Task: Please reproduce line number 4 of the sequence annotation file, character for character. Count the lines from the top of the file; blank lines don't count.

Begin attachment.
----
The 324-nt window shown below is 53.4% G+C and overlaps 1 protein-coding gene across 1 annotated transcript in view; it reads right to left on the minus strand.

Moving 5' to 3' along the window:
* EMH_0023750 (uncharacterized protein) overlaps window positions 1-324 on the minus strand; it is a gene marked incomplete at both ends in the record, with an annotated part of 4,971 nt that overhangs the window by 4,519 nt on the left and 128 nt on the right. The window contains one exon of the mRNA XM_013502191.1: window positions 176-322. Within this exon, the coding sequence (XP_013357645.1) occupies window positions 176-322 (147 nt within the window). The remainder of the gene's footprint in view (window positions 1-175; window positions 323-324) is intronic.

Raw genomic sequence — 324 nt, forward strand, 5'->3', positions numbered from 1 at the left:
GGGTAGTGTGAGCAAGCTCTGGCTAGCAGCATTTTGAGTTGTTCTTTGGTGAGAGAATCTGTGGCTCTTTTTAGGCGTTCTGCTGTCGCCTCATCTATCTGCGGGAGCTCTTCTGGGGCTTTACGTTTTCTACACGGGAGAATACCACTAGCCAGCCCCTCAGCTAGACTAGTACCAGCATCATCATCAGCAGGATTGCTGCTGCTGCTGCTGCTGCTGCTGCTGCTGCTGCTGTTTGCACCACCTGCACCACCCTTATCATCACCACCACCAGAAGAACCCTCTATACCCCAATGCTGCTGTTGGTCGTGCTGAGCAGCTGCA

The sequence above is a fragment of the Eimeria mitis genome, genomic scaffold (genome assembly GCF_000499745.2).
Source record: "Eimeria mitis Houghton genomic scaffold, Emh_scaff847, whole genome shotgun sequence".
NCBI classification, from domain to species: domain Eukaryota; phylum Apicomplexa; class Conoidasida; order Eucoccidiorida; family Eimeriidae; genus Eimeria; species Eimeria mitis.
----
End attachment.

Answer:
Raw genomic sequence — 324 nt, forward strand, 5'->3', positions numbered from 1 at the left: